Just Another Atheist Jewish Catholic: An Interview With Damon Linker

Just Another Atheist Jewish Catholic: An Interview With Damon Linker May 6, 2015

Rosman: While Heidegger is consigned to the past, Strauss continues to be a polarizing figure in current American debates. He entered the popular imagination with the ascendancy of the neocons (or Theocons as you call them in one of your books) who are accused of mixing politics with religion. Does he deserve his reputation as a conservative villain? Or has he been profoundly misunderstood, as I believe Voegelin has?

Linker: Yes, I think Strauss has been badly misunderstood, though he deserves some of the blame for this. He founded a school, a philosophical sect, and he must have understood that one’s students cannot be counted on to preserve the founder’s thought in all of its subtlety. Just look at what happened to the students of Socrates. You have Alcibiades, who leads the Sicilian Expedition, which contributes to defeat of Athens to Sparta in the Peloponnesian War. You have Plato, who founds The Academy, which preserves his works and trains philosophers for centuries, including Aristotle, who founds his own school (the Lyceum) and one of whose students (Alexander the Great) goes on to conquer the known world. (Compared to Alcibiades and Alexander, Paul Wolfowitz is a pretty minor and benign figure.) Over the following centuries, the Academy breaks apart into rival schools: Old Academy, New Academy, Pyrrhonian skeptics, Stoics, Neo-Platonists. Some are moralists. Some are radical doubters. Some are quasi-religious mystics who feed into the theology of early Christianity. All from Socrates. Do we blame Socrates for Alcibiades and Alexander? Not usually. Or at least the judgment must be balanced by the fact that he also produced Plato and Aristotle — perhaps the wisest human beings who ever lived.

It's there, but can you see it?
It’s there, but can you see it?

Rightly understood, Strauss was a skeptic. You can see (or hear) his lack of dogmatism in the recordings of his classes that the Leo Strauss Center at the University of Chicago have been making available. The classes are just Strauss reading and interpreting a primary text, staying very much on its surface, without any intermediary scholarship. A direct encounter of the teacher and students with the text. No historical or other context is superimposed. Or rather, the only context is curious, inquisitive human beings throughout the ages in search of answers to the most fundamental human questions (mostly about love, friendship, justice, death, and God). But even that search is undogmatic: it leads to the discovery of no doctrine or set of precepts. Just an awareness of the “permanent problems” of human life.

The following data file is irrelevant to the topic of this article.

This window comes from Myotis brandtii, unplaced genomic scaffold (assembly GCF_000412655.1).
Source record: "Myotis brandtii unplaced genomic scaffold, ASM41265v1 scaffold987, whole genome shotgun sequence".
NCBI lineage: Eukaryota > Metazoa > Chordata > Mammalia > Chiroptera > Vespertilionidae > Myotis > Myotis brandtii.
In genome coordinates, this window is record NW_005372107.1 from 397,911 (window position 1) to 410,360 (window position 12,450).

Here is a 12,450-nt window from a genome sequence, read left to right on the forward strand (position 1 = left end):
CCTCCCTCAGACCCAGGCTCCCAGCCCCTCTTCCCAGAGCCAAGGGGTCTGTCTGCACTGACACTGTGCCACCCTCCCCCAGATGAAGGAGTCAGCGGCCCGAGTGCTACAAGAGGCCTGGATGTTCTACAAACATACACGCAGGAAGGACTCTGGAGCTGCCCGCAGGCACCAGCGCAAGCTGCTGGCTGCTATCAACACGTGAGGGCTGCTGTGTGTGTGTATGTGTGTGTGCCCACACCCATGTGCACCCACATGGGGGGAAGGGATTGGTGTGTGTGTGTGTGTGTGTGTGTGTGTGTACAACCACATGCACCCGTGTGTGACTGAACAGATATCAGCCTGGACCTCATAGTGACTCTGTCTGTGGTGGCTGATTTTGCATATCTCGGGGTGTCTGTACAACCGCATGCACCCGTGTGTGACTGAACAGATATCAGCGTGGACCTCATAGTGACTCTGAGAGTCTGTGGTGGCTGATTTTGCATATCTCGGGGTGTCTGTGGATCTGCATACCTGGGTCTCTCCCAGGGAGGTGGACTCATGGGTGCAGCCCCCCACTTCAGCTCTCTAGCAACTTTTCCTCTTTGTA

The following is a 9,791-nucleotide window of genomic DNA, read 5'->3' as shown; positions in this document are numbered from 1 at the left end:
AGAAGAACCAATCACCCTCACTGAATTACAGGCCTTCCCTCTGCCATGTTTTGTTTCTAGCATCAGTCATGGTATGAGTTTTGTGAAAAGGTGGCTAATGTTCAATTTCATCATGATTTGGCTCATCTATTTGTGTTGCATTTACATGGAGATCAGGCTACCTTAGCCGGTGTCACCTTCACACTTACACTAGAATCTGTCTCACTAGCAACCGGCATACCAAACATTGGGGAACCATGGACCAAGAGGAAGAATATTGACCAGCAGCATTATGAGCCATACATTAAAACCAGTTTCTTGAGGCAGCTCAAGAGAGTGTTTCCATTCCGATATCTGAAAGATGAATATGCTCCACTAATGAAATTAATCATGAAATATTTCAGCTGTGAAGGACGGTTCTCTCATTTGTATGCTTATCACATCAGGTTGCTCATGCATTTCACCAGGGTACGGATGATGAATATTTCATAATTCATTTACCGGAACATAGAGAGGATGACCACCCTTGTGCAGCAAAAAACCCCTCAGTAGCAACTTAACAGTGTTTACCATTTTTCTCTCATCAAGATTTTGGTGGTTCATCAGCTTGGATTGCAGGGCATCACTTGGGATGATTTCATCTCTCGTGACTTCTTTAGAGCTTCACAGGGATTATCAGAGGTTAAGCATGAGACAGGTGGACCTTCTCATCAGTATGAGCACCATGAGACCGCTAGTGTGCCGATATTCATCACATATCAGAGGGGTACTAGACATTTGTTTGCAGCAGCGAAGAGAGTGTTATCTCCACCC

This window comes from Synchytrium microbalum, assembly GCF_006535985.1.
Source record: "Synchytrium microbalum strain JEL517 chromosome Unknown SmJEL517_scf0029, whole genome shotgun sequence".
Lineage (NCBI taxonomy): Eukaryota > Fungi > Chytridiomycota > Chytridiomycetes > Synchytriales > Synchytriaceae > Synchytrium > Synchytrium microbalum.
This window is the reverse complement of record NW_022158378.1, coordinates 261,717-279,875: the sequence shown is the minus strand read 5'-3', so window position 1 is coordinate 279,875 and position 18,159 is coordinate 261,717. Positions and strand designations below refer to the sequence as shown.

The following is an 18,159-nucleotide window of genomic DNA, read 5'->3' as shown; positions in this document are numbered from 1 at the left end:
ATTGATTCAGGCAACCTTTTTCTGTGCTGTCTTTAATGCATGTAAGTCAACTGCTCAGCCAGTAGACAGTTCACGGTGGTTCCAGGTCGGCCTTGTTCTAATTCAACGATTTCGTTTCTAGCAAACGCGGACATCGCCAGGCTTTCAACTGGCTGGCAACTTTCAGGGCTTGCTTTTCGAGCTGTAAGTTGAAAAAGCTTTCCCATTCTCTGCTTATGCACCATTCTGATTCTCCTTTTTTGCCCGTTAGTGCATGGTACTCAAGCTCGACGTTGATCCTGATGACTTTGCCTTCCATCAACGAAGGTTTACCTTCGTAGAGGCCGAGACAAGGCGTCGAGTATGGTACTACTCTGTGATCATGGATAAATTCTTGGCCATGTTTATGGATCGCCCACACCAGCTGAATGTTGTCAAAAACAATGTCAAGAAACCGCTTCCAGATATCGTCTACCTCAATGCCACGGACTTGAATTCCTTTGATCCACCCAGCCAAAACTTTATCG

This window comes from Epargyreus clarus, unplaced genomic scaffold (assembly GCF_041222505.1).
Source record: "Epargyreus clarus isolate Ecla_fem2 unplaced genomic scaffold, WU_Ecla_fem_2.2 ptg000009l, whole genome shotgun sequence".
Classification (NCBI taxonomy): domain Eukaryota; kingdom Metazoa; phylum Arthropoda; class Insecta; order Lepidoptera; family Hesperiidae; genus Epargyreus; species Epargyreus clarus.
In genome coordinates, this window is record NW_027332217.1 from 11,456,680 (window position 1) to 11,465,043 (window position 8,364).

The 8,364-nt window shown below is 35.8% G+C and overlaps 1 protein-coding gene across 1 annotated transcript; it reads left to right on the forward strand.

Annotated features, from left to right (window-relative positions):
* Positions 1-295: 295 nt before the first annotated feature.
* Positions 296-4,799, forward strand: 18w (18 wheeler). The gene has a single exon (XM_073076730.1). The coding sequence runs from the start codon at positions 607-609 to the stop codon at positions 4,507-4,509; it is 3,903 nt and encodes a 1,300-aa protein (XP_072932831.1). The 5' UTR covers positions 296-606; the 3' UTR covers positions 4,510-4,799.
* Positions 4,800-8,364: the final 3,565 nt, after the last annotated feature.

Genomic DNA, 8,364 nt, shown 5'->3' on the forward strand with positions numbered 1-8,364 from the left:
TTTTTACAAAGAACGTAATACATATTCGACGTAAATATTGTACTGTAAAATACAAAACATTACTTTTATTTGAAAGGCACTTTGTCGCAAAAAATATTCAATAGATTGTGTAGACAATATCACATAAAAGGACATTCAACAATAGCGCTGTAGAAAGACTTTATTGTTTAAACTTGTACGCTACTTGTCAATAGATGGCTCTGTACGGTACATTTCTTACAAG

Strauss’s reputation for political dogmatism comes from the specific way he encouraged his students to learn and think, which involved getting them to try and break free of the dogmas of the mid-20th century — and some of those dogmas were liberal dogmas. Strauss believed that we should respect and defend liberal ideals while not wholeheartedly accepting their truth. They are a significant part of our “cave” — the cave of political opinion that Plato’s Socrates discusses in Book VII of the Republic. Philosophy involves coming to see the cave for what it is — a distortion of the truth of things — and ascending from it to knowledge or true opinion. As I said, some of the dogmas of our cave are liberal dogmas (often about justice). But there are others — dogmas about honor, glory, nobility, and sanctity or holiness. These are typically taken more seriously by conservatives of our time. Strauss treated conservative dogmas on these matters with great respect, but he didn’t leave them untouched by philosophical criticism. That would have made him a doctrinaire, ideological conservative — as some of his students have become, as if Strauss’ goal was to create puppet masters in the cave. That wasn’t his aim at all — though he surely wouldn’t have been surprised that some students stop their ascent to the truth at that point, still inside the cave. And he probably didn’t think that was the worst thing in the world either. (Much better, he thought, for citizens to be concerned with honor and nobility than fall into nihilism.) But his ultimate goal was to liberate people from every cave, including the cave of conservative moralism. That’s what makes the polemics against him so unfortunate — the ones that accuse him of advocating noble lies to further a partisan agenda. Strauss’s aim was the opposite — to liberate his students and readers from the lies we tell ourselves.

Next Linker discusses the fraught intersection between politics and religion . . .

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